For the North Bay, there is but one easy way to access San Francisco. The Golden Gate Bridge has long been a source of intrigue, excitement and admiration. But what about the darker side of the bridge, the dangers of crossing with no median barriers for those many cars that commute everyday?
From Jan. 10–12, the bridge will shut down to allow the construction of a movable median that will make the bridge a little safer for those who travel across it. This change is just a few yeas too late for
Dr. Grace Dammann.
Dammann’s story of a near-fatal head-on collision on the bridge in 2008 is the focus of the 2014 award-winning documentary States of Grace, which shows how her life changed over the years due to this one moment, and how it could have been prevented.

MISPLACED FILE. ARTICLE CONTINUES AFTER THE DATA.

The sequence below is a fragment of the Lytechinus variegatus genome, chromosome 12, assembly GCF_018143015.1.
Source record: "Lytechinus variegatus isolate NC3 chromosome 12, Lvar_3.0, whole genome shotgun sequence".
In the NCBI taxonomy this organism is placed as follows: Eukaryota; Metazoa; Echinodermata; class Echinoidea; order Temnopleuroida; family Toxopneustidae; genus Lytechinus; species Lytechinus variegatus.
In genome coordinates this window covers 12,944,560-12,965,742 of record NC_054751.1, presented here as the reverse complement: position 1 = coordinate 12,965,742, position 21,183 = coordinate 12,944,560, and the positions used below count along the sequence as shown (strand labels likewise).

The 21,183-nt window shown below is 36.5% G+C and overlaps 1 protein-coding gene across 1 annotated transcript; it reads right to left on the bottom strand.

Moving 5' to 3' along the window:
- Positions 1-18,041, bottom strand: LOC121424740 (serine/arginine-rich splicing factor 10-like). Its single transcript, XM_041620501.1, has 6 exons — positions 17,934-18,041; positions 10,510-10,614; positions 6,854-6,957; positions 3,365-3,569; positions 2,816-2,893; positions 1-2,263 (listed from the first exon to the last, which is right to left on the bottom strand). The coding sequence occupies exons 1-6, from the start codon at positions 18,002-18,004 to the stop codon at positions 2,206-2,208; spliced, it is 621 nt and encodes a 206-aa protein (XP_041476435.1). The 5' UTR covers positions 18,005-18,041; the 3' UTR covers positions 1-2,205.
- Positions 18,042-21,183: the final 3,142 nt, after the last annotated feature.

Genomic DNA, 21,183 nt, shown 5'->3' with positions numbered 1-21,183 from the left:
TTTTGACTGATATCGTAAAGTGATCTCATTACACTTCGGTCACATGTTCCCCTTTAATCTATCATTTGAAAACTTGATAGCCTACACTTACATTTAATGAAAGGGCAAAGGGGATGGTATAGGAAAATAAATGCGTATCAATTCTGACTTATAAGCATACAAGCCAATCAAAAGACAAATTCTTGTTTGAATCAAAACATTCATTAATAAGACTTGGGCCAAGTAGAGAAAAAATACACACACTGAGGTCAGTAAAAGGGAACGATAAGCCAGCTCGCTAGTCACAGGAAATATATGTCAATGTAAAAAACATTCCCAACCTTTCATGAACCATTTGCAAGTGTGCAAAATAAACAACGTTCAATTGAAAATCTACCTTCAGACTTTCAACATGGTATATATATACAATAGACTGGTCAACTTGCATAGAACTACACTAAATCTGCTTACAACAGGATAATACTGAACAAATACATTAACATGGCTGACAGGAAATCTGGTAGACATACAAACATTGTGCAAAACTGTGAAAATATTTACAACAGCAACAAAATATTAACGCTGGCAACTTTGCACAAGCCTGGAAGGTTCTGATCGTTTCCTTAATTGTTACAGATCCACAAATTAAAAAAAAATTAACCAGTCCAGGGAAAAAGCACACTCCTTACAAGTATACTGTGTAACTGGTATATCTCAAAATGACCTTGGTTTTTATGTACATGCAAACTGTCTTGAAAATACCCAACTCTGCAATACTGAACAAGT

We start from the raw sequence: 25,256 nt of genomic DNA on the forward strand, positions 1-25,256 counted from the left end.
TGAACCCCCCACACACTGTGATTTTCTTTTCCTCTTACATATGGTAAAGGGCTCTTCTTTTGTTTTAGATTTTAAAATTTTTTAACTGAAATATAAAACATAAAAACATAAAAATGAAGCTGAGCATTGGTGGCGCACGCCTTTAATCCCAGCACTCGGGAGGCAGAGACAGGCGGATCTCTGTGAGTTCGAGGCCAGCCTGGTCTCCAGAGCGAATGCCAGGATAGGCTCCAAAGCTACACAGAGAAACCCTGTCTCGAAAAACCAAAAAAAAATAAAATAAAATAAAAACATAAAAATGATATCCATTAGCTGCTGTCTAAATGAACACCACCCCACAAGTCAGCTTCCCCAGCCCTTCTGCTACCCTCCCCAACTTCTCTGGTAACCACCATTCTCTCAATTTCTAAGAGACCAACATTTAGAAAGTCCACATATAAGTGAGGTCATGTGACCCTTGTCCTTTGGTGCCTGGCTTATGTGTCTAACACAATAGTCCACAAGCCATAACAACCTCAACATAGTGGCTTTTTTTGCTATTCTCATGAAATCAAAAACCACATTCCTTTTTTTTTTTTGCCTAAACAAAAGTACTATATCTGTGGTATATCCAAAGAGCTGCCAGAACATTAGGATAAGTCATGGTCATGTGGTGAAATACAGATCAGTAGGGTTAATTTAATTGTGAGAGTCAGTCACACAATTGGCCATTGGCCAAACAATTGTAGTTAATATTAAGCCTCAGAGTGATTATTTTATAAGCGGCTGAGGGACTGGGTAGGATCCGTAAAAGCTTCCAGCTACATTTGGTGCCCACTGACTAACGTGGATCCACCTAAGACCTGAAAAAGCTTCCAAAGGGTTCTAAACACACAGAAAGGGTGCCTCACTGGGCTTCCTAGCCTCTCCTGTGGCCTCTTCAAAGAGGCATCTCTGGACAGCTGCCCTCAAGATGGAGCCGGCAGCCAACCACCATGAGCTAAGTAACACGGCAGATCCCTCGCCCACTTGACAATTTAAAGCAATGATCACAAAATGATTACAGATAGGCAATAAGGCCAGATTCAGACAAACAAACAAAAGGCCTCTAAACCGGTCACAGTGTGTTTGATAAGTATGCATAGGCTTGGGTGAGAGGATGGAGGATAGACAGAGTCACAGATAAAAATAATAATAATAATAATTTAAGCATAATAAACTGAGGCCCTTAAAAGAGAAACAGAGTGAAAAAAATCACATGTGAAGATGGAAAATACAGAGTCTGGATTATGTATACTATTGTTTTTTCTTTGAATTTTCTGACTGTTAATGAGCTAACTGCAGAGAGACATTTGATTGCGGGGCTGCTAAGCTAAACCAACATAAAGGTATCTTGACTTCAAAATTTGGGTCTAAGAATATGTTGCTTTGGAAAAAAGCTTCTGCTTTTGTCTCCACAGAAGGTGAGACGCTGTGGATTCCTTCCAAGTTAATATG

A great humanitarian notable for her work instituting HIV/AIDS clinics for underprivileged individuals, Dammann was lucky enough to survive to tell her story, though she was left physically and mentally shattered. The film also follows the demanding task of working with her partner to continue to care for their disabled teenage daughter, while concurrently rehabilitating herself. The film intends to be a story of resilience over despair, and in Dammann’s own words, “a teaching tool for medical students, for physicians, for physical therapists, and for family members who are dealing with caregiver and care-receiver issues—to that extent, my goals were totally met.”
In honor of the new movable median barrier, States of Grace is returning to the Bay Area with multiple showings, including a special screening at Christopher B. Smith Rafael Film Center on Jan. 8 at 7pm, including a Q&A with Dammann, her partner Fu Schroeder, and the filmmakers.
Christopher B. Smith Rafael Film Center, 1118 Fourth St., San Rafael. 415.454.1222.